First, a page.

Under that premise and with my undergraduate experience, endeavoring to write this blog is the most natural thing in the world. I’ve always a) prized the “Know thyself” mentality as valuable in almost every respect; b) shaken off any claims of corrupt narcissism with the self-reflection framework’s implied virtues; and c) lamented other people’s shortcomings when it’s clear that on this point we don’t agree.

How this exposes my own nearsightedness is perfectly ironic. We—A. and I, at the very least—assume that this sustained, unrelieved reflexivity is the highest, most evolved form of existence (placing value like it’s our job, almost as if we have something to compensate for). But is it really the road to happiness? Does less self-reflection really lead to a lower quality of life?

I haven’t changed my mind about it, but A. and I both decided it’s best to try as hard as possible to acknowledge a lifestyle of constant and critical self-examination as just that: a lifestyle, among many others, and not necessarily the best one.

A sketch that developed out of a nerdy mood a few weeks ago.

To follow up:

“The unexamined life is not worth living.” Socrates

cf. “The unexamined life may not be worth living, but the life too closely examined may not be lived at all.” Mark Twain

P.S.: I’m still stumbling around with the vocabulary of this topic, and am 100% sure that there’s many a scintillating essay about it out there. If you have any interesting reading on the aforementioned culture or the liberal arts tradition, I’d love it if you sent it my way! It doesn’t bear repeating that I navel-gaze like it’s the degree on my diploma.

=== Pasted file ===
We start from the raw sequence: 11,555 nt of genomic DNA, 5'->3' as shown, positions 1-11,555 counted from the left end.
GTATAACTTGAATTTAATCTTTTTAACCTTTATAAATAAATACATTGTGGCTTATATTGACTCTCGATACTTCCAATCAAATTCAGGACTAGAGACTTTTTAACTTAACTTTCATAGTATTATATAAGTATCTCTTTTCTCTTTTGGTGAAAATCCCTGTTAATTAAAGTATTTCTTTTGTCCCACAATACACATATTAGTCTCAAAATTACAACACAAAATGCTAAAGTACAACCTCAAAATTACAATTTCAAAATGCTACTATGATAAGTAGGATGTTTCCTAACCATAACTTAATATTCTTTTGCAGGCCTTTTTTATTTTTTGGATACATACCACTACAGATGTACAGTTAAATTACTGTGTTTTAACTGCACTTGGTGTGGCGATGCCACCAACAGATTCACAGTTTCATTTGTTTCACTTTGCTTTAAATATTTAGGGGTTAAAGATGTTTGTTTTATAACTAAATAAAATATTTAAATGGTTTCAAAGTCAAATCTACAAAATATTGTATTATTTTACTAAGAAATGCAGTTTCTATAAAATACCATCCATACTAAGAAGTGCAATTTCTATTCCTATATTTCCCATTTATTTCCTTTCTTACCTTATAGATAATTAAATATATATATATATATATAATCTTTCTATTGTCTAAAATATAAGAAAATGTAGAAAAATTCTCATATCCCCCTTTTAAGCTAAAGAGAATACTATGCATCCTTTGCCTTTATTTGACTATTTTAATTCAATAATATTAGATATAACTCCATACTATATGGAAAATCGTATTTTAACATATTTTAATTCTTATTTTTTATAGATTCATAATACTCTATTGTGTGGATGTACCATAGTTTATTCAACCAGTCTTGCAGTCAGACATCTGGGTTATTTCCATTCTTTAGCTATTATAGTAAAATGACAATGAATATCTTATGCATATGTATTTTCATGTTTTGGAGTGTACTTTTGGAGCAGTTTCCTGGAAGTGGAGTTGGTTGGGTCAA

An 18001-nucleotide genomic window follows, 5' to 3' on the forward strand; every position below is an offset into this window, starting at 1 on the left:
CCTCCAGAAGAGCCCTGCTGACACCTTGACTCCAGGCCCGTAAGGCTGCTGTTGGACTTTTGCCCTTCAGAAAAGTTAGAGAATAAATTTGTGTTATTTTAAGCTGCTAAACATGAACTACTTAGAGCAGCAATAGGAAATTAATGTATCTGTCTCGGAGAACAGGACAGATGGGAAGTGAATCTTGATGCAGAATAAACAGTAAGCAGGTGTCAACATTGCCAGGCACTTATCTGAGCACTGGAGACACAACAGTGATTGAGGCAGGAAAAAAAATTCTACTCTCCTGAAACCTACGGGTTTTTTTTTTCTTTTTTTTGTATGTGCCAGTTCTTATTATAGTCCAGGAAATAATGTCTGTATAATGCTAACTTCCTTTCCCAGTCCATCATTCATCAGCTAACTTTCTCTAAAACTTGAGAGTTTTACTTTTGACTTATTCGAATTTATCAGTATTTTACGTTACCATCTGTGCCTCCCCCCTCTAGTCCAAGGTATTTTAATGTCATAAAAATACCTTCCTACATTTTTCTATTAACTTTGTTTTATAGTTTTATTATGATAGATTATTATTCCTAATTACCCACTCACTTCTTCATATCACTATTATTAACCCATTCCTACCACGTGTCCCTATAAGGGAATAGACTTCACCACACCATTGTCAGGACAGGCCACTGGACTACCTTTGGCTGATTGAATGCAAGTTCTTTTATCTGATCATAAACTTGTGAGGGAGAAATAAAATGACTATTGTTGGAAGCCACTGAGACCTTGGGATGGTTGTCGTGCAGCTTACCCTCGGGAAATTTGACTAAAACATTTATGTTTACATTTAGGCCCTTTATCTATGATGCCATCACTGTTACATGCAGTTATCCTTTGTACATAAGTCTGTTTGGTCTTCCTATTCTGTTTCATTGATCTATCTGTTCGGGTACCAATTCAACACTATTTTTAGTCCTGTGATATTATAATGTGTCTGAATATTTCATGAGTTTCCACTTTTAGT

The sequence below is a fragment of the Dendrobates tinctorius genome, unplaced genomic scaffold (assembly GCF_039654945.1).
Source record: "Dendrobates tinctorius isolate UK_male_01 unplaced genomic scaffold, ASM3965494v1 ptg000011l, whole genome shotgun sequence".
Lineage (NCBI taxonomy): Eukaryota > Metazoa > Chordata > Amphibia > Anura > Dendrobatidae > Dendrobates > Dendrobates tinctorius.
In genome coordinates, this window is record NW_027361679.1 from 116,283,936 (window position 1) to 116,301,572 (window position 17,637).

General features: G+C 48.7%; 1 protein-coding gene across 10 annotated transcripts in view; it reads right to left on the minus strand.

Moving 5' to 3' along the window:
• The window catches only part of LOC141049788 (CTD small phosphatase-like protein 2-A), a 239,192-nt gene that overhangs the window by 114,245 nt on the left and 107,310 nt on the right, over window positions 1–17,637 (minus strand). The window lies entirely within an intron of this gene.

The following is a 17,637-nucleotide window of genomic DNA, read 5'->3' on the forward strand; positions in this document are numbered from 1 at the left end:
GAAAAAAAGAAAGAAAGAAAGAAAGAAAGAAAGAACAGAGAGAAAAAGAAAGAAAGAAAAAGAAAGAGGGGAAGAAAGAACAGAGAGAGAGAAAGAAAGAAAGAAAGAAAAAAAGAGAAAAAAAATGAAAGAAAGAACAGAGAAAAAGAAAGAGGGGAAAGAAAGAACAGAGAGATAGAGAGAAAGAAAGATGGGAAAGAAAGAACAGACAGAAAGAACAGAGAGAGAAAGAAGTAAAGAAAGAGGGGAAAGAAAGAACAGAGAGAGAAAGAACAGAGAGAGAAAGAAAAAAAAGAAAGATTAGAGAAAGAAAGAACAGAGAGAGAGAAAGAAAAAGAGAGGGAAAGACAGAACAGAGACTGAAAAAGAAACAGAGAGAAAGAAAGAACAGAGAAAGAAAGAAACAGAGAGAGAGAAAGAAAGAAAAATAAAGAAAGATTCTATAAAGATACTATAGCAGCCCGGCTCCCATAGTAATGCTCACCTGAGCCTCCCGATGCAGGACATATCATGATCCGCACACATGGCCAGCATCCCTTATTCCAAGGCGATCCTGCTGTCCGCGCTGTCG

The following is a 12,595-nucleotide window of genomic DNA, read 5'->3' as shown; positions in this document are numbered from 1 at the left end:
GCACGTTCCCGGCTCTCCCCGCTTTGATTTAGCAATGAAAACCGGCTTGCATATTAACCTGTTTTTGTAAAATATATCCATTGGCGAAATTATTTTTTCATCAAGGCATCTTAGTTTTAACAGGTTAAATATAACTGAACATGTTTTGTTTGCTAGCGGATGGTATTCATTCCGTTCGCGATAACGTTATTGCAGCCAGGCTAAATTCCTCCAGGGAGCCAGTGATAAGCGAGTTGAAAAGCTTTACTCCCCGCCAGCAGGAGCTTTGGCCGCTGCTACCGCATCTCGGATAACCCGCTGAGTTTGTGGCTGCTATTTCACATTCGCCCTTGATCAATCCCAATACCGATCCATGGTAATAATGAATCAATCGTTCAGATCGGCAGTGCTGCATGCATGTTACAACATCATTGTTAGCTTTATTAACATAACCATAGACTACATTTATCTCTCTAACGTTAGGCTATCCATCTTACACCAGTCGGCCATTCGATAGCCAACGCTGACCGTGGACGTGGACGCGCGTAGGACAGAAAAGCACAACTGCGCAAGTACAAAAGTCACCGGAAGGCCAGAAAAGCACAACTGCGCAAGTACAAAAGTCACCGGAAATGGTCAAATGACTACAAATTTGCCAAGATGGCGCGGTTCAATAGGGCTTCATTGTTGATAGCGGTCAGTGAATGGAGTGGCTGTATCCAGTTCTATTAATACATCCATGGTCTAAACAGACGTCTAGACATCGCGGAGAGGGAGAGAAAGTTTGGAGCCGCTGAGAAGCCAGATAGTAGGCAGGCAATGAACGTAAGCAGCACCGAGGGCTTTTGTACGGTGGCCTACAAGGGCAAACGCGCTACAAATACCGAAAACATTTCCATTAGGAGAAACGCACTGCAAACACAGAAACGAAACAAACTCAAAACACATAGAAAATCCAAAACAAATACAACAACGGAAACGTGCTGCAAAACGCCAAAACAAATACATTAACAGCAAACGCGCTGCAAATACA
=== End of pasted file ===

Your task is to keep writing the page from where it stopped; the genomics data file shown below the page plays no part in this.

Wisdom from Understanding Comics by Scott McCloud

August 7, 2011

An excerpt from Understanding Comics by Scott McCloud (my emphases added in red). I’m only 65 pages into it, but OH MY ALLAH IS IT FREAKING AWESOME. My new favorite book. Please go buy it now, and read it right away.

Quote: as excerpted from “Self-Reliance”

August 6, 2011

“My life is not an apology, but a life.”

Ralph Waldo Emerson

Video: Dawah Addict’s “I’m Jealous of Hijab”

August 4, 2011

A friend posted this video on Facebook a few days ago. The guy is charming enough to watch:

A pleasant reminder of how my grass is greener, at least some of the time.

His predicament reminded me of a paradox that totally struck me when I came across it in college (before then, I was totally ignorant of the idea):

The context was one of those unsavory “who has it worse” conversations regarding microaggressions of homophobia and racism. While people who identify as gay constantly have to tackle (often painfully) others’ incorrect assumptions that they are straight, people of color find that the assumed stereotypes of their perceived race are often imposed (also incorrectly) upon them. Both ways, it’s a considerable discrepancy between how people think of themselves and how other people think of them (based on their appearance). The former struggle to distinguish themselves; the latter couldn’t “pass” if they tried.

Return from Summer Vacation

August 2, 2011

I’ve been feeling guilty about neglecting this blog; since I don’t have too much else in the way of creativity going on, this would be one worthy project to keep going with.

The problem—and there always is one—is that originally the whole idea was “to lay out the reasons principally for myself,” and then I went and turned it into something for other people to validate. Audience in mind, I focused a lot more energy in coming up with light, interesting, relevant and varied posts (rather than what was actually on my mind). But truthfully, it was also that the hijab (as a concept) just wasn’t ON my mind as often as three to four times a week; I didn’t have to justify it to myself quite that often, and so I had nothing to say.

Finally, the actual goal—laying out an explanation to encapsulate all my feelings on the subject—proved to be MUCH MORE DIFFICULT than I ever imagined, if not totally impossible.

With that challenge presented, though, I guess I’m resigning myself to keep trying for it. I just have to keep developing my vocabulary and the means to explain myself.